If it was just about $325, the movement would have faded by now. What else'd drive people to fight so hard for so long?

Their protest's about larger issues than tuition costs for students, it seems: about all they perceive as rotten in Qc.

losing sight of it's original purpose. NOT all quebecers are for the protests.

Majority of students not on strike. Those that are, being backed by opportune political parties + unions

Charest's liberals are an overwhelmingly unpopular Government knee deep in accusations of corruption, the Mafia is involved

The #ggi movement should not be limited to Qc. We fight for the principle of a more accessible education


Rejean Ethier

80% (tuition fee) increase. An intransigent government. Denying the right of students to demonstrate.

Alexandre Vaillant

I sincerely believe there is a misunderstanding of the conflict, mainly about the (tuition) increase of $325, which people talk about. It's not really $325. The first year is $325 the second year is $650, the 3rd year is $975, the 4th year is $1,300 and the 5thyear is $ 1,625 more...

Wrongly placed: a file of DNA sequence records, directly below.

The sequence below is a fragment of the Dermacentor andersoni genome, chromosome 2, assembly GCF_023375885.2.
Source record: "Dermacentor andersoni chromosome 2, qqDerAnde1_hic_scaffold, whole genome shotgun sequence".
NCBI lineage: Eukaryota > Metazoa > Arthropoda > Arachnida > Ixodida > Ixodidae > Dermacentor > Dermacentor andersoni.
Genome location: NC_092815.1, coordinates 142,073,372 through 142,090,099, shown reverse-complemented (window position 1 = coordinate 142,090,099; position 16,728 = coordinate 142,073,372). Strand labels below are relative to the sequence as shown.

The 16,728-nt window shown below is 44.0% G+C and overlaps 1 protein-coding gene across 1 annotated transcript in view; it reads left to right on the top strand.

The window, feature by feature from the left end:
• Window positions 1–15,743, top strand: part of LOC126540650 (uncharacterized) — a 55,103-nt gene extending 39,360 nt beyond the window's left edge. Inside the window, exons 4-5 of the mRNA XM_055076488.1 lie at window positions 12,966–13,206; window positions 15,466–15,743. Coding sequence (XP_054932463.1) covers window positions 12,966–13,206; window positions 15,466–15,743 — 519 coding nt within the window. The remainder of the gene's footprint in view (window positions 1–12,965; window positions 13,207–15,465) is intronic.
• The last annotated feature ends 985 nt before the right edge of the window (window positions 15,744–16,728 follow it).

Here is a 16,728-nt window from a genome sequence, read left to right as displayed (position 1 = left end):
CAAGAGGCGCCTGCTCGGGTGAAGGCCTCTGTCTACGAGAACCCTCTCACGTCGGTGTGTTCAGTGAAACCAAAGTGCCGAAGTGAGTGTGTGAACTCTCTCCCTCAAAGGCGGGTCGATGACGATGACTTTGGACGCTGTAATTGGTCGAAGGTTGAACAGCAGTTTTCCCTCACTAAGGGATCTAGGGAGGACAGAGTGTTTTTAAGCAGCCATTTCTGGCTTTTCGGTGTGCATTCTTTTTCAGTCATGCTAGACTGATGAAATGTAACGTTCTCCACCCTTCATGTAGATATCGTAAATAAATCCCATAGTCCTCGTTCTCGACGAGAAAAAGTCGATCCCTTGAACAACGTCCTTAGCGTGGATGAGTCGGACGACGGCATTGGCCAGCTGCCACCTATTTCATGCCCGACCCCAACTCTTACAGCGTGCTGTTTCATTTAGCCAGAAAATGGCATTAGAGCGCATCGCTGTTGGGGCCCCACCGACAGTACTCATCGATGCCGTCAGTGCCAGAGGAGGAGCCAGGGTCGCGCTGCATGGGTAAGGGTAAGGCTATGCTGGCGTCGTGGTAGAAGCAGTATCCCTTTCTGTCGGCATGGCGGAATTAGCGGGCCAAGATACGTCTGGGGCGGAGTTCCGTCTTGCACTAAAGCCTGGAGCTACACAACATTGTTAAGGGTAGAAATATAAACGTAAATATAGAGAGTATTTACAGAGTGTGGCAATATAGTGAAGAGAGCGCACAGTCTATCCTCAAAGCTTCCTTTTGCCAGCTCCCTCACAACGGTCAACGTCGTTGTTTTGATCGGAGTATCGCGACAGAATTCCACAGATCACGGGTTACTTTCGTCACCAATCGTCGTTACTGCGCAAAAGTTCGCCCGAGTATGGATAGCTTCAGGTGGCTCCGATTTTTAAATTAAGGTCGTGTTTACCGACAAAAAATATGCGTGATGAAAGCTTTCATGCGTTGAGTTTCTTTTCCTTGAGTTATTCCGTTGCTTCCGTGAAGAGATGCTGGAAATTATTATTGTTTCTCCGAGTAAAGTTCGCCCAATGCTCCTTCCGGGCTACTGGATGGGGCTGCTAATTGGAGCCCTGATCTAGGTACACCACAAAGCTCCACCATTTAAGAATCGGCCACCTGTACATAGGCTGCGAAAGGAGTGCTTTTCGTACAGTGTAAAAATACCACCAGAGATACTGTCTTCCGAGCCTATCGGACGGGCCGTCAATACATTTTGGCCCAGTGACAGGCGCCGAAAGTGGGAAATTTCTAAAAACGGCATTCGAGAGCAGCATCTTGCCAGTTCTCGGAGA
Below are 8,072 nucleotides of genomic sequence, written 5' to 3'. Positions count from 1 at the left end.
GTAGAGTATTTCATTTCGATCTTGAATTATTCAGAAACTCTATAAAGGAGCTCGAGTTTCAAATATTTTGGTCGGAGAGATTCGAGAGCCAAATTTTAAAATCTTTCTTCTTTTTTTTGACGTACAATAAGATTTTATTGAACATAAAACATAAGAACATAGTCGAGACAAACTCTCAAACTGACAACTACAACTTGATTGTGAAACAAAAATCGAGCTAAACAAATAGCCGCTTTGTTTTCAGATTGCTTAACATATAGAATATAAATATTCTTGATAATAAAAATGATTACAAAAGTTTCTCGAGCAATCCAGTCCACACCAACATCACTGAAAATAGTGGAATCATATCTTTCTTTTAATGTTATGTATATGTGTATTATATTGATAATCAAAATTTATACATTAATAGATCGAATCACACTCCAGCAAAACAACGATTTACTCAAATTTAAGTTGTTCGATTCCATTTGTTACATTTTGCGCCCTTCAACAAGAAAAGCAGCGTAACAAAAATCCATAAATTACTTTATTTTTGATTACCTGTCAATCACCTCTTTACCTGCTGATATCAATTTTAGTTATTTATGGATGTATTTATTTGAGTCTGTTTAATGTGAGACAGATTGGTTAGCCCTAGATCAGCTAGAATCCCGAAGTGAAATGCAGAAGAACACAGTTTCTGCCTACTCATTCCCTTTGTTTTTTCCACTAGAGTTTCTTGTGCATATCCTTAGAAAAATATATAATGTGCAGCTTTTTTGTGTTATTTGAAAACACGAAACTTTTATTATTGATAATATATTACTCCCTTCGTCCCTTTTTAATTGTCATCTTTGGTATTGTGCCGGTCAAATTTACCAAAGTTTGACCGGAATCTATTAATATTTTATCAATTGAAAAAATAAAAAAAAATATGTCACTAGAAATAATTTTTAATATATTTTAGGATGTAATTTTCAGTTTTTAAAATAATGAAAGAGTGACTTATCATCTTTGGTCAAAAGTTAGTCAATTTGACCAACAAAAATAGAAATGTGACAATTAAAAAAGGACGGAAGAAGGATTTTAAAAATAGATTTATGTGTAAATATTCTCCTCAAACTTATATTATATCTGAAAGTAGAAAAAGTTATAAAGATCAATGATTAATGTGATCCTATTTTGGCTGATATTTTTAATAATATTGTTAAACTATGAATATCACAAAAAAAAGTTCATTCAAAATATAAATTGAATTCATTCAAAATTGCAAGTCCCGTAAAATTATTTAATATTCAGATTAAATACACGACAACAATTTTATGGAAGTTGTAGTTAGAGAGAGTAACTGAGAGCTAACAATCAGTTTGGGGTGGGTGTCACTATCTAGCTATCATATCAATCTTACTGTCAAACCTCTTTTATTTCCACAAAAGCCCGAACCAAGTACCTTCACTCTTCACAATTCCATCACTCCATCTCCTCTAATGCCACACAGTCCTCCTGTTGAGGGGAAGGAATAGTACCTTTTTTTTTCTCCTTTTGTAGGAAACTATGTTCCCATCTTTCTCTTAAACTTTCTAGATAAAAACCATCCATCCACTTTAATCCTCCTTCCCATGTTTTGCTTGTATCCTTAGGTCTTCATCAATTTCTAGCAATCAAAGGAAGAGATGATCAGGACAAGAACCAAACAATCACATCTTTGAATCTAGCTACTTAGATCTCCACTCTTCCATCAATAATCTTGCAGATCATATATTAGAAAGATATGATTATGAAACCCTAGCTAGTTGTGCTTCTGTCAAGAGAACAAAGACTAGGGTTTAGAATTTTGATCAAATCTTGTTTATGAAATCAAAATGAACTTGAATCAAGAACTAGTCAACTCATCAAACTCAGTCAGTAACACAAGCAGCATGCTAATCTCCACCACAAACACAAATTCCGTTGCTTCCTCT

Anne DeBlois

On the contrary, Canada understands very well. (I know this will not be published. No chance..)

Frederick Letourneau

I'll explain: In the beginning, there was Jean Charest. That’s it!

P-a Denis

English Canada does not understand because they already pay more for their higher education costs, and most provinces are less taxed than Quebec (do you see the parallel?) So when we compare ourselves, I guess we should be comforted.